Etymology 1Edit

Old English blyscan. Cognate with Old Norse blys ‎(torch) and Danish blus ‎(blaze).


blush ‎(plural blushes)

  1. An act of blushing.
  2. (uncountable) A sort of makeup, frequently a powder, used to redden the cheeks. Confer rouge.
  3. A color between pink and cream.
    blush colour:    
Derived termsEdit


blush ‎(third-person singular simple present blushes, present participle blushing, simple past and past participle blushed)

  1. (intransitive) To redden in the face from shame, excitement or embarrassment.
    • Milton
      To the nuptial bower / I led her blushing like the morn.
    • 1912, Stratemeyer Syndicate, Baseball Joe on the School Nine Chapter 1
      But Tommy was bashful, and the attention he had thus drawn upon himself made him blush. He was a timid lad and he shrank away now, evidently fearing Shell.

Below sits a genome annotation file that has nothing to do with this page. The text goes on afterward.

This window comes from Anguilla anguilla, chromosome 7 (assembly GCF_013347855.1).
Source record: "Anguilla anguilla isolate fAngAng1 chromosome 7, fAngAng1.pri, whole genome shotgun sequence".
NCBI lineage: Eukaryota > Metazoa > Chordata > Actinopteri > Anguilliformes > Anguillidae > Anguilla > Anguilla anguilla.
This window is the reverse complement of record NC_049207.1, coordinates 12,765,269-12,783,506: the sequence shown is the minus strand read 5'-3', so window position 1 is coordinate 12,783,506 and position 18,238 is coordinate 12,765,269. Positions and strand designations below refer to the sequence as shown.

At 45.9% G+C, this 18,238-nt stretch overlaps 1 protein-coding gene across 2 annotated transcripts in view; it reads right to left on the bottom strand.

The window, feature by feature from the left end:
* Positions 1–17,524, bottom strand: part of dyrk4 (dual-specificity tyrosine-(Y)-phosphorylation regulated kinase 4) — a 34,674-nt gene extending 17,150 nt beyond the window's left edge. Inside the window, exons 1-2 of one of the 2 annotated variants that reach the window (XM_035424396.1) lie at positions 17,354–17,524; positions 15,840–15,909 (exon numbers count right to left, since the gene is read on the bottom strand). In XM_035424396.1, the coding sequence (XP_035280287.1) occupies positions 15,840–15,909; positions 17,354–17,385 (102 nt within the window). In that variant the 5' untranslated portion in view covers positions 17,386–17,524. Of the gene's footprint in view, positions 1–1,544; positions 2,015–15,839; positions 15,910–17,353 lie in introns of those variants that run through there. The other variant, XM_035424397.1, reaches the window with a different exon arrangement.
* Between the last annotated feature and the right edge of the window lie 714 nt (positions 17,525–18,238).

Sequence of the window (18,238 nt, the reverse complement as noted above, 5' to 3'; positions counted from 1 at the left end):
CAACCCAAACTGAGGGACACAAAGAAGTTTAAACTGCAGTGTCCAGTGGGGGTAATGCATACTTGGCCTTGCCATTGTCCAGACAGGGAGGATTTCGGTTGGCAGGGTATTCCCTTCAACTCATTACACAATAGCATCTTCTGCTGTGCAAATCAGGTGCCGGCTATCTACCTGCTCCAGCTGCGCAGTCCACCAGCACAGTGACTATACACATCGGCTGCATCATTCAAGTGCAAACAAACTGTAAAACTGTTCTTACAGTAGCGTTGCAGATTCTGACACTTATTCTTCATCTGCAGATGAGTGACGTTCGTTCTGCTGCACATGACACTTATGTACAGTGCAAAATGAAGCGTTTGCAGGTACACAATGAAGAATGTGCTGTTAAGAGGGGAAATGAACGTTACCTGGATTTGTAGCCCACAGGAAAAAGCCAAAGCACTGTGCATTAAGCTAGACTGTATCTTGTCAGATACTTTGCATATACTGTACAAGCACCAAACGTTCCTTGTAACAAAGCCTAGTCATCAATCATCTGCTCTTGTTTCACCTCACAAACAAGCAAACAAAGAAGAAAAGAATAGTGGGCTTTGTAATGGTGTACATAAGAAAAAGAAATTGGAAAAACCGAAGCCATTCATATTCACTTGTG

2. (intransitive) To become red.
    • Shakespeare
      The sun of heaven, methought, was loth to set, / But stayed, and made the western welkin blush.
  3. (transitive) To suffuse with a blush; to redden; to make roseate.
    • Shakespeare
      To blush and beautify the cheek again.
  4. (transitive) To express or make known by blushing.
    • Shakespeare
      I'll blush you thanks.
  5. (intransitive) To have a warm and delicate colour, like some roses and other flowers.
    • T. Gray
      Full many a flower is born to blush unseen.

Related termsEdit

Etymology 2Edit

1486 Dame Julia Barnes. The Book of St Albans.


blush ‎(plural blushes)

  1. The collective noun for a group of boys.
    A blush of boys.
Usage notesEdit

This is probably a fanciful expression and is not in common use.

  • Noun sense: 1986 Oxford Reference Dictionary: Appendix




blush m (uncountable)

  1. (uncountable) blush (makeup)
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